What Is an Annuitant?

An annuitant is an individual who receives periodic payments from an annuity. The payments may be made for a fixed term or for the annuitant's lifetime.

What is the legal definition of annuitant? An annuitant is an individual in receipt of income from an annuity. An annuity is a financial product that provides a stream of payments in exchange for an initial lump sum investment. The payments can be made in periodic installments or as a lump sum and can continue for the life of the annuity or for a fixed number of years. Who can be an annuitant for an annuity contract? The annuitant for an annuity contract can be an individual or a legal entity, such as a trust or corporation.

What is the difference between an annuity owner and annuitant?

An annuity owner is the person who purchases the annuity, and the annuitant is the person whose life expectancy is used to calculate the payouts from the annuity. The annuity owner can be the same person as the annuitant, or they can be two different people. What are the 2 classifications of annuity? There are two major types of annuities: fixed and variable.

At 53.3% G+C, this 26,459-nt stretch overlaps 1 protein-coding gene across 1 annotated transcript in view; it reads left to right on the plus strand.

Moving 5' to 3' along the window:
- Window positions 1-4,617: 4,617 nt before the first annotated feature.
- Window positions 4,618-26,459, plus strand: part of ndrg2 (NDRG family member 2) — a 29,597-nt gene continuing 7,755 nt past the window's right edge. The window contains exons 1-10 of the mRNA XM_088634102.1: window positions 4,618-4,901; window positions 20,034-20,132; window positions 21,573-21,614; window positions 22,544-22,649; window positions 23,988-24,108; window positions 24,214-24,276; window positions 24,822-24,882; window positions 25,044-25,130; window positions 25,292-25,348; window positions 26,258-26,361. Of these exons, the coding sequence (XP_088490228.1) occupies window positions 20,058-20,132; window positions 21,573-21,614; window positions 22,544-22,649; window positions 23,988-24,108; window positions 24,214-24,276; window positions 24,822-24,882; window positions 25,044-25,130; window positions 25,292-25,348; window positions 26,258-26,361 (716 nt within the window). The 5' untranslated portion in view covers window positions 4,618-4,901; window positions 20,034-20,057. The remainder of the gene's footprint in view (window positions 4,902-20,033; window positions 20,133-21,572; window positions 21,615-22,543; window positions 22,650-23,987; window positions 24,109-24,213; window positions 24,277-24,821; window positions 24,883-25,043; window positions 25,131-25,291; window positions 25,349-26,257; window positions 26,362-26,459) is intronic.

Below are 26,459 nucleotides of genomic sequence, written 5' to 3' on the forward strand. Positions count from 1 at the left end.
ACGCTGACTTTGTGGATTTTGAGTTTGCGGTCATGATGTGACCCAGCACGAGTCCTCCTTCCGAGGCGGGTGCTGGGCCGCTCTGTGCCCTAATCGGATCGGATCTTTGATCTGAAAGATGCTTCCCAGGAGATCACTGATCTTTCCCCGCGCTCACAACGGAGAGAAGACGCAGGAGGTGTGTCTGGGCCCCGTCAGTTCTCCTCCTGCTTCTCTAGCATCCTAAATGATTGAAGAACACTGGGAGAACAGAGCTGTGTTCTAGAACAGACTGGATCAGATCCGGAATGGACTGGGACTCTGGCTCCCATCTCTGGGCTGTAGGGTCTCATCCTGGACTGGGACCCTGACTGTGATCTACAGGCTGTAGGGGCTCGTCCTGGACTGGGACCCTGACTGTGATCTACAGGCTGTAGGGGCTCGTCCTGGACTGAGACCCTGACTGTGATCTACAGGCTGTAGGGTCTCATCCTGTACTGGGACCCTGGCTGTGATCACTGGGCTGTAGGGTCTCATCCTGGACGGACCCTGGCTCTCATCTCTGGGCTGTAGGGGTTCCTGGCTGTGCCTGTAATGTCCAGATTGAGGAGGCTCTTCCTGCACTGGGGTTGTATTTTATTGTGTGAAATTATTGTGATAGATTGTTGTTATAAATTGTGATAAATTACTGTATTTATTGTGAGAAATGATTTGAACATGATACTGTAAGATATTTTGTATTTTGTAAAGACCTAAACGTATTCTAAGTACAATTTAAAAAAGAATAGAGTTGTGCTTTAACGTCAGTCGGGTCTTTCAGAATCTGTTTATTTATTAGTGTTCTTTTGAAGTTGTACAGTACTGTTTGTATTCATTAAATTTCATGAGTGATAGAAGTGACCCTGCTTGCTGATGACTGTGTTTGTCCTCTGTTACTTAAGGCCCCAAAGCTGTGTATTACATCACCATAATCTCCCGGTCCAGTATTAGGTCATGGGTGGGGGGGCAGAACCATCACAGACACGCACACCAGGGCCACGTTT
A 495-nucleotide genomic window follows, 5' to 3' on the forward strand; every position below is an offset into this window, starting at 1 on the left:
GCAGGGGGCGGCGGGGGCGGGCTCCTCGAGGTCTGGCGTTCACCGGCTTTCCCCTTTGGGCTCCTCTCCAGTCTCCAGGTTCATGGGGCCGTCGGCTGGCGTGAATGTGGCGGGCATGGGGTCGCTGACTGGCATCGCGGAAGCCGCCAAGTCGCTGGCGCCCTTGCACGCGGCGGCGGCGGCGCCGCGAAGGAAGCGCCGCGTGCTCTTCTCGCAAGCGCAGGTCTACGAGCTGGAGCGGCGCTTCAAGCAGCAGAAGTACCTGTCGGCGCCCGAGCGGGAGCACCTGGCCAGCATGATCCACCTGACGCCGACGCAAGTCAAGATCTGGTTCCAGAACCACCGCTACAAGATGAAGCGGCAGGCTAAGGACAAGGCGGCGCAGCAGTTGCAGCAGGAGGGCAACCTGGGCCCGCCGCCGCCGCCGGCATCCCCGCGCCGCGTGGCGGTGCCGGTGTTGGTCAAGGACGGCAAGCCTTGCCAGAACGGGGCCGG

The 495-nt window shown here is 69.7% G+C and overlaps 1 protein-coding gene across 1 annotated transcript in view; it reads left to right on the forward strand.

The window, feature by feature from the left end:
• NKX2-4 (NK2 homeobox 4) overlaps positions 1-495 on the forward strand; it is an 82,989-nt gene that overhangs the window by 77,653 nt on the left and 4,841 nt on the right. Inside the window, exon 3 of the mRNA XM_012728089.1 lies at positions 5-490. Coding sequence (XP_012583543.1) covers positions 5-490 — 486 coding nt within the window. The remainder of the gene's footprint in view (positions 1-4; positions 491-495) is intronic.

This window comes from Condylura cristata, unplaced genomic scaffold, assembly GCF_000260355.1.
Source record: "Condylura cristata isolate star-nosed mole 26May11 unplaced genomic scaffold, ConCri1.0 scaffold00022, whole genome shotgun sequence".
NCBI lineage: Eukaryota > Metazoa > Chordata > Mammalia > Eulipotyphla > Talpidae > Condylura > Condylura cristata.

A fixed annuity pays a guaranteed rate of interest, while a variable annuity's interest rate varies, depending on the performance of the underlying investment.

Which of the following best describes an annuity? An annuity is a financial product that pays out regular income payments to the investor, typically after retirement. The payments are made until the investor's death, at which point the annuity's principal plus any accumulated interest is paid to the investor's designated beneficiary.